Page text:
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Calibrations and irradiations of radiation protection dosemeters according to new recommendation of ICRU (International Commission on Radiological Protection) possible in photon and beta reference radiation fields

30.09.2021

The International Commission on Radiation Units and Measurements (ICRU) has recommended new quantities for radiation protection in its Report No. 95. Values were calculated for these quantities to be able to estimate the consequences for the calibrations or irradiations of radiation protection dosemeters in the newly recommended radiation protection quantities with photon and/or beta radiation.

The International Commission on Radiation Units and Measurements (ICRU) has recommended new measurement quantities for radiation protection in its report No. 95 [1]. However, these have not been officially adopted yet at international (IAEA, International Atomic Energy Agency) or European (EU, European Union) level by a corresponding amendment to the respective radiation protection basic standards. To be able to estimate the possible consequences of such an adoption of the proposed quantities metrologically at an early stage, the values required for this were calculated. With them, calibrations or irradiations of radiation protection dosemeters in the newly proposed radiation protection quantities with photon and/or beta radiation are possible [2],[3].

The calculated values show that a change of the measurands, depending on the type of radiation and energy range, will have a massive impact on the response of previously ideal dose meters, see Figure 1 (for photon radiation) and Figure 2 (for beta radiation):

  • This is true for photon radiation for dosemeters estimating dose in local skin and the dose in the lens of the eye in the rather irrelevant energy range below 10 keV (see Fig. 1, top and middle) and
  • especially for dosemeters estimating effective dose in the important middle energy range up to about 70 keV (see Fig. 1, bottom).
  • For beta radiation, massive changes will occur in the response for dosemeters for the estimation of the dose in the lens of the eye (see Fig. 2, bottom).

Therefore, a change of the official quantities from the current to the new ones, proposed by the ICRU, should only be considered after carefully balancing the advantages against the disadvantages.

 

Fig. 1: Photons radiation: Top: Ratios of the conversion coefficients for the current quantities used to estimate the dose in local skin, Hp(0.07) and H'(0.07), for personal and area dosemeters, respectively, and the corresponding newly proposed quantities, Dp local skin, for a finger ring dosemeter (top left) and for a corresponding area dosemeter, D'local skin, respectively (top right). These ratios represent the response of a corresponding dosemeter with respect to the measurand published in ICRU 95, assuming the respective dosemeter has an ideal response of 1.0 with respect to the corresponding current quantity. In the middle, the corresponding ratios for the current quantities used to estimate the dose in the lens of the eye, Hp(3) and H'(3), and the corresponding newly proposed quantities, Dp lens and D'lens, respectively, for an eye lens dosemeter, are shown. At the bottom, the corresponding ratios for the current quantities used to estimate the effective dose, Hp(10) and H*(10), and the corresponding newly proposed quantities, Hp and H*, for whole-body and area dosemeters, respectively, are shown. The red dashed lines represent the performance requirements for dosemeters according to the corresponding IEC (International Electrotechnical Commission) international standard. The uncertainty bars are mostly smaller than the symbols and therefore not visible.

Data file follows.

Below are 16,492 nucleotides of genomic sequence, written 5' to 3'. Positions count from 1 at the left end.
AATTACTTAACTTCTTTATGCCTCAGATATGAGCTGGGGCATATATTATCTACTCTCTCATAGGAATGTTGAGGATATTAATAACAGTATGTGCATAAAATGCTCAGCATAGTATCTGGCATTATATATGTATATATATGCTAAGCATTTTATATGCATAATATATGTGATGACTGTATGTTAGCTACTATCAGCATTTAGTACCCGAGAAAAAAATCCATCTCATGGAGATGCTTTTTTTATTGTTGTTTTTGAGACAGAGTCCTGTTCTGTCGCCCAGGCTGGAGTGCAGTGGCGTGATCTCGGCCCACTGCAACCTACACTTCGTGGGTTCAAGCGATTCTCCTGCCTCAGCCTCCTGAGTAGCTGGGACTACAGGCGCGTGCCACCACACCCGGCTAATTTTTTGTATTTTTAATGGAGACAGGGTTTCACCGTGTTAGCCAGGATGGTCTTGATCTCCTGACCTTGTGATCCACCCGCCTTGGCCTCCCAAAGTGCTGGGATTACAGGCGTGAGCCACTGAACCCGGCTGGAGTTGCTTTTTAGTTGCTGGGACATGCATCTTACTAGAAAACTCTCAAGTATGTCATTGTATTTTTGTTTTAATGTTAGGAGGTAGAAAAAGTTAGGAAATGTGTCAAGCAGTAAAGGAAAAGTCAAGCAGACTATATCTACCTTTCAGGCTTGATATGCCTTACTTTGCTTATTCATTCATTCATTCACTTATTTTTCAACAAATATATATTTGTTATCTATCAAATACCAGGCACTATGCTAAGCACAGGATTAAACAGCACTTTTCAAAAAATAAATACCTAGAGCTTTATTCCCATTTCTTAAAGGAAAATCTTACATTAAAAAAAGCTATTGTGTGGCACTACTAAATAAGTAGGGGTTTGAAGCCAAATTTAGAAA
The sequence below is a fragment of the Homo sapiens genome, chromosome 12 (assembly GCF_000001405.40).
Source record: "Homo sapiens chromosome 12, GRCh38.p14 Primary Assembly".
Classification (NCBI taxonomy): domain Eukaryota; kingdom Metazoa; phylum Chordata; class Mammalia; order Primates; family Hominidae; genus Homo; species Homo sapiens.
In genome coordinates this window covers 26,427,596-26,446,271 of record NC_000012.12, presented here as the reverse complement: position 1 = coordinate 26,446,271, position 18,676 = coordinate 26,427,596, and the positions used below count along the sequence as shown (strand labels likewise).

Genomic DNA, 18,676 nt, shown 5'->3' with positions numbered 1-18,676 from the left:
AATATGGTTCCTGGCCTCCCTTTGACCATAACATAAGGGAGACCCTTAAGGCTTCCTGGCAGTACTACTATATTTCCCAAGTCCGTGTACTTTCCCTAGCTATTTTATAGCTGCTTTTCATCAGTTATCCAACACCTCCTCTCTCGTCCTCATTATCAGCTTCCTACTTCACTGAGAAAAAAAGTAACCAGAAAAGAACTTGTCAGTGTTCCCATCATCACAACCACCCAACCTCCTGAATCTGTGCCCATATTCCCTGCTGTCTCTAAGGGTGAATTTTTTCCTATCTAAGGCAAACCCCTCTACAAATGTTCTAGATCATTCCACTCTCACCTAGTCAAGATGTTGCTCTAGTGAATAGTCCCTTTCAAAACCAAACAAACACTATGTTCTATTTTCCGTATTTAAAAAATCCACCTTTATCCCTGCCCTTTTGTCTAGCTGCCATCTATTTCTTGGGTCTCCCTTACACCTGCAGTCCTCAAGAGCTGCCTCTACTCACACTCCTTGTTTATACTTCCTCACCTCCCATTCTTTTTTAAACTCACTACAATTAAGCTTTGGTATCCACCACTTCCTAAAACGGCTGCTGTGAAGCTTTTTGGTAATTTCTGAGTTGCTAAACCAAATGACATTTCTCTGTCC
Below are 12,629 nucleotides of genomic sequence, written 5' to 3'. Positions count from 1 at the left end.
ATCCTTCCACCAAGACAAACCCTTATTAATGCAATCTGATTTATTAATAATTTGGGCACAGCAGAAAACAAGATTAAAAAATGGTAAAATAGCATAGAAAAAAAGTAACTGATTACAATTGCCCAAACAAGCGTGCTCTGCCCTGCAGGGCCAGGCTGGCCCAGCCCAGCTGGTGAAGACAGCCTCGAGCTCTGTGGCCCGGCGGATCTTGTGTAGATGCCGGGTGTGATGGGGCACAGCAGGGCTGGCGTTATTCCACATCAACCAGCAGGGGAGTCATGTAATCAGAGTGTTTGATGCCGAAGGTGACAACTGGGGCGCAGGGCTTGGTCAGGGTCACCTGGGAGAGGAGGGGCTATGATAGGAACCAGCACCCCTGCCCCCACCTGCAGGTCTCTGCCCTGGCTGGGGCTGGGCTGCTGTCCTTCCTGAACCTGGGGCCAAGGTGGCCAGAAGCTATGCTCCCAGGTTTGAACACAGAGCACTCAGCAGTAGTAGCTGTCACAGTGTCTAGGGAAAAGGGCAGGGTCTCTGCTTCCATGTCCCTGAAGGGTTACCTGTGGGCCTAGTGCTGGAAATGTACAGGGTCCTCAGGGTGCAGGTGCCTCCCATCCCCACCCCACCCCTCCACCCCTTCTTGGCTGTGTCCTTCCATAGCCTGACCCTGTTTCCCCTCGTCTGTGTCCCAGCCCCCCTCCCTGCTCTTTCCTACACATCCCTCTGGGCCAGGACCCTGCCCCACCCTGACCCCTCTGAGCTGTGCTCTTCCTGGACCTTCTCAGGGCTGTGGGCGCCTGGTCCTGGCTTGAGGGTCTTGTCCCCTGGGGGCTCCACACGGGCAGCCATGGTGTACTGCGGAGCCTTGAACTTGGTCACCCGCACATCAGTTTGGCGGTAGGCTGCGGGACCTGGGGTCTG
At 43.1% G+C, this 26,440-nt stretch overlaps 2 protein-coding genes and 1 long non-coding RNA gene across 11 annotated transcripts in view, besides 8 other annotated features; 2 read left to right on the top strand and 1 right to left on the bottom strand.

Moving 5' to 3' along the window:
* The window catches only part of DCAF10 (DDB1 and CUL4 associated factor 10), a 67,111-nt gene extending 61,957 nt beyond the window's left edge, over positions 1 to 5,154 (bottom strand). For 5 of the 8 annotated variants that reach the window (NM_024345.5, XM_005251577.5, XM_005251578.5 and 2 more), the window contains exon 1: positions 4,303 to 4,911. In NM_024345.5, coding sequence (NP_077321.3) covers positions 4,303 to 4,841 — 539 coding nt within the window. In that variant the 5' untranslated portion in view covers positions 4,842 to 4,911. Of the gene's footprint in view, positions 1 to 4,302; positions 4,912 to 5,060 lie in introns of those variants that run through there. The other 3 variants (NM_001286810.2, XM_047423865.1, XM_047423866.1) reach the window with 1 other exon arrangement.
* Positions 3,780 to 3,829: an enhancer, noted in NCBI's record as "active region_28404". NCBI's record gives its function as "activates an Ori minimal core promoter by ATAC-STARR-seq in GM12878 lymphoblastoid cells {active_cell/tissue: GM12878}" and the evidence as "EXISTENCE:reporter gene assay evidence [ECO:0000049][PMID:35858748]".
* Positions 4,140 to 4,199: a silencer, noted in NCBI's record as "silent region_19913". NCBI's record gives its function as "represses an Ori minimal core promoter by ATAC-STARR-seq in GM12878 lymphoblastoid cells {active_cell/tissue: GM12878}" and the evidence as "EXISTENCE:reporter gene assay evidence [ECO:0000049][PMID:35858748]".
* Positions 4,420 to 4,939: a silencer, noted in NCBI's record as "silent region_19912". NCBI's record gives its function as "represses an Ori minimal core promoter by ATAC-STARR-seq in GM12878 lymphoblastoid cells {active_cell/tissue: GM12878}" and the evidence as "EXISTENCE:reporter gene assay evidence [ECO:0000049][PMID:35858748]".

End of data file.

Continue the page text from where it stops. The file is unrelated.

Fig. 2: Beta radiation: Top: Ratios of the conversion coefficients for the current quantities used to estimate the dose in local skin, Hp(0.07), for personal extremity and whole-body dosemeters, respectively, and the corresponding newly proposed quantities, Dp local skin, for extremity dosemeters (top left) and D'local skin, for whole-body dosemeters (top right). These ratios represent the response of a corresponding dosemeter with respect to the measurand published in ICRU 95, assuming the respective dosemeter has an ideal response of 1.0 with respect to the corresponding current quantity. At the bottom, the corresponding ratio for the current quantity used to estimate the dose in the lens of the eye, Hp(3), and the corresponding newly proposed quantity, Dp lens, for an eye lens dosemeter is shown. The red dashed lines represent the performance requirements for dosemeters according to the corresponding IEC (International Electrotechnical Commission) international standard. The uncertainty bars are mostly smaller than the symbols and therefore not visible.

 

Literature

[1] International Commission on Radiation Units and Measurements: “Operational Quantities for External Radiation Exposure”, Journal of the ICRU 2020, Vol. 20(1) 3‑4, https://doi.org/10.1177/1473669120966224

[2] R. Behrens and T. Otto: “Conversion coefficients from total air kerma to the newly proposed ICRU/ICRP operational quantities for radiation protection for photon reference radiation qualities”, J. Radiol. Prot. in press, 2020, https://doi.org/10.1088/1361-6498/abc860

[3] R. Behrens: “Conversion coefficients from absorbed dose to tissue to the newly proposed ICRU/ICRP operational quantities for radiation protection for beta reference radiation qualities”, J. Radiol. Prot. in press, 2021, https://doi.org/10.1088/1361-6498/abf94f

Contact:

Opens local program for sending emailRolf Behrens, Department 6.3, Working Group 6.34